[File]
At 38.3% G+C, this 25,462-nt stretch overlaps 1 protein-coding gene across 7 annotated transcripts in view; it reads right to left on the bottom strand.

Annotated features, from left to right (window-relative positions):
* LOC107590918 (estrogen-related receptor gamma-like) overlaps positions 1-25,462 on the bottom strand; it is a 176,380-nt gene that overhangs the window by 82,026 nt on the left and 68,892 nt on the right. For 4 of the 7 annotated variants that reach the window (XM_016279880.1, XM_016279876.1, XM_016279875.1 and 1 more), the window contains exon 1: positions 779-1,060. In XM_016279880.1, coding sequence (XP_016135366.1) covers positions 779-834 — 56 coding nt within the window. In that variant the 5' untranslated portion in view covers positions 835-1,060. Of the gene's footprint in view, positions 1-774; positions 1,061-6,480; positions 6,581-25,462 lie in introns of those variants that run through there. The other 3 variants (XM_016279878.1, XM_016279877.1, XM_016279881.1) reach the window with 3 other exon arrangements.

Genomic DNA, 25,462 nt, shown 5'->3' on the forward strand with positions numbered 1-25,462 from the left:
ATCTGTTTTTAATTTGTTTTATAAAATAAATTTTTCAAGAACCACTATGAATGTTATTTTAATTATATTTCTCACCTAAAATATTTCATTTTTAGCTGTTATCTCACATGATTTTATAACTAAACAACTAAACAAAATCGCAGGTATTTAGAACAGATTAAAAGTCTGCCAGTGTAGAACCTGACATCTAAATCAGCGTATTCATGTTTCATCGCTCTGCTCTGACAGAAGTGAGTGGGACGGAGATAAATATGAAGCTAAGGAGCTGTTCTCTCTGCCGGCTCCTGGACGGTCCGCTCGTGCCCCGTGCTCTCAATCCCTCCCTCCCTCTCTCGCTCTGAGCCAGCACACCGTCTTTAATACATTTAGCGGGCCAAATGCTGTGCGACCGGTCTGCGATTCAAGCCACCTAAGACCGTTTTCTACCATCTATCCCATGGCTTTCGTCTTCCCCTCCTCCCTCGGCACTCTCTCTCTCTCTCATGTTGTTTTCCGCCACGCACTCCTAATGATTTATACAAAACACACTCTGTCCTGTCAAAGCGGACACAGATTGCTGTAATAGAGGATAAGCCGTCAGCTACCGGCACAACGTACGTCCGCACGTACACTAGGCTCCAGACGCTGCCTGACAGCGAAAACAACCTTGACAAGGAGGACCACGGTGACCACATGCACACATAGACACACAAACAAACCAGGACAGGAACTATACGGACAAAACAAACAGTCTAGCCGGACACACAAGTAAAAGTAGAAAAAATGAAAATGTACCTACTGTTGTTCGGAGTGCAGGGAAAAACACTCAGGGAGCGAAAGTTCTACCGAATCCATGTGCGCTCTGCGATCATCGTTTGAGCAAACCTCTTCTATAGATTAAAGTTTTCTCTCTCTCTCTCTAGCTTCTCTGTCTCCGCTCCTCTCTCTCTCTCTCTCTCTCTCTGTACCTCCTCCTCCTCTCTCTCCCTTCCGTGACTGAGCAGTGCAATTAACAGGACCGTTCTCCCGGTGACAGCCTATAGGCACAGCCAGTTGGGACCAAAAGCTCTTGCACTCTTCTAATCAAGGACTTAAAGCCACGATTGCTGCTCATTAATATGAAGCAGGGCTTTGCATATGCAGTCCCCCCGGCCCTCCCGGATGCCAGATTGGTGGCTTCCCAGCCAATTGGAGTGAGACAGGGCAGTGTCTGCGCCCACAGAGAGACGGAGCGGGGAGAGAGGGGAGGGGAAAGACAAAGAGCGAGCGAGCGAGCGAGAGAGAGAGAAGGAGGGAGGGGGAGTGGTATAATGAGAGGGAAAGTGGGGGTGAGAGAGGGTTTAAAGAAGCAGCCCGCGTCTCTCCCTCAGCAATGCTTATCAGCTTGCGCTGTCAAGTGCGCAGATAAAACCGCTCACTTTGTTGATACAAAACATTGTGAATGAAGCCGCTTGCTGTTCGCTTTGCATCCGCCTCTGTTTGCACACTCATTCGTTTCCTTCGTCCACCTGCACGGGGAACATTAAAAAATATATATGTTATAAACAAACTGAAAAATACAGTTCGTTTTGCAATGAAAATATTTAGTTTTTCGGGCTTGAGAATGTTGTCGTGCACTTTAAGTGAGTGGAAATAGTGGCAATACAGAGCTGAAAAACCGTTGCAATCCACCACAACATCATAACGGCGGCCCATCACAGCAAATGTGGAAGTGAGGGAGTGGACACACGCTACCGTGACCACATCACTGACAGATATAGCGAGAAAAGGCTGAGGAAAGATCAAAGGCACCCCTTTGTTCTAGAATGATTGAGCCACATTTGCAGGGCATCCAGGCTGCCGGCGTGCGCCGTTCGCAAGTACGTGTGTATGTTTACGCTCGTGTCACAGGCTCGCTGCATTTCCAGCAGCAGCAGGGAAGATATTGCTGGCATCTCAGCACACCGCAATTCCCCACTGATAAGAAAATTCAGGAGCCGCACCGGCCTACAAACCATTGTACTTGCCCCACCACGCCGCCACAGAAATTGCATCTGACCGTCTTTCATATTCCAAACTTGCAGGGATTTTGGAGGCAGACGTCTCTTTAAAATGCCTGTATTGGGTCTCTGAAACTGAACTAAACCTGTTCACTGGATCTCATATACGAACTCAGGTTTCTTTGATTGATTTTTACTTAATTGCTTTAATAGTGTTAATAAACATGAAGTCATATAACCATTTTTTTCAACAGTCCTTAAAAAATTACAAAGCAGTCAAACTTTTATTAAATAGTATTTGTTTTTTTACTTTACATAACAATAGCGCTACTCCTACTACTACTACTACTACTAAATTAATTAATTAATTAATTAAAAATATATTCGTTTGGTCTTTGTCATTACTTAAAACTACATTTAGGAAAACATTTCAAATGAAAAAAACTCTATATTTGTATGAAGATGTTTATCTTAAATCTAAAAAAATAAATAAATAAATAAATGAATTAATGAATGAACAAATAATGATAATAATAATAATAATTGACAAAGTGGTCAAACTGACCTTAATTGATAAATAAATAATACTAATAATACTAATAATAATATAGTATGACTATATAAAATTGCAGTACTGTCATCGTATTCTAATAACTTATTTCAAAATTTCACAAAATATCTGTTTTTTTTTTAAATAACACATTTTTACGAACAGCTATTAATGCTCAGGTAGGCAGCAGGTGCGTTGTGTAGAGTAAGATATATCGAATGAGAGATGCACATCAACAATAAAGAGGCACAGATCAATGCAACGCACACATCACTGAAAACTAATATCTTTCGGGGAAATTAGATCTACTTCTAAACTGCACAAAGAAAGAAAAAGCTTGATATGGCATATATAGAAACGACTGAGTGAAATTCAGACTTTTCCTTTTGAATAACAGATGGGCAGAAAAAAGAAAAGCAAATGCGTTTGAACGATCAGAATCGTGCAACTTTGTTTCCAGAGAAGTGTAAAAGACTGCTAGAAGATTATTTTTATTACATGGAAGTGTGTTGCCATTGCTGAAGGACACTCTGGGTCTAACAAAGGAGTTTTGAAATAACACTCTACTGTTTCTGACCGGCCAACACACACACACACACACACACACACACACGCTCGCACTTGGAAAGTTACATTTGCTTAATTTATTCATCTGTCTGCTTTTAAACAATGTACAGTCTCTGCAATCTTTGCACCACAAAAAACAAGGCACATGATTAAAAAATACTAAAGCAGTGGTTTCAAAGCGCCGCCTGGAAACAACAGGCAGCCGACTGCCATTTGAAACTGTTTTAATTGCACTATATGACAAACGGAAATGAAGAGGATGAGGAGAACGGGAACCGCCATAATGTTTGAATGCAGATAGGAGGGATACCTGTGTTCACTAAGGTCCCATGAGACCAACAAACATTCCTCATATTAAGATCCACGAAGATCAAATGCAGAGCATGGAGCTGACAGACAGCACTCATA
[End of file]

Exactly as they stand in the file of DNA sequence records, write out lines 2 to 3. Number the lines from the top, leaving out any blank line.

Annotated features, from left to right (window-relative positions):
* LOC107590918 (estrogen-related receptor gamma-like) overlaps positions 1-25,462 on the bottom strand; it is a 176,380-nt gene that overhangs the window by 82,026 nt on the left and 68,892 nt on the right. For 4 of the 7 annotated variants that reach the window (XM_016279880.1, XM_016279876.1, XM_016279875.1 and 1 more), the window contains exon 1: positions 779-1,060. In XM_016279880.1, coding sequence (XP_016135366.1) covers positions 779-834 — 56 coding nt within the window. In that variant the 5' untranslated portion in view covers positions 835-1,060. Of the gene's footprint in view, positions 1-774; positions 1,061-6,480; positions 6,581-25,462 lie in introns of those variants that run through there. The other 3 variants (XM_016279878.1, XM_016279877.1, XM_016279881.1) reach the window with 3 other exon arrangements.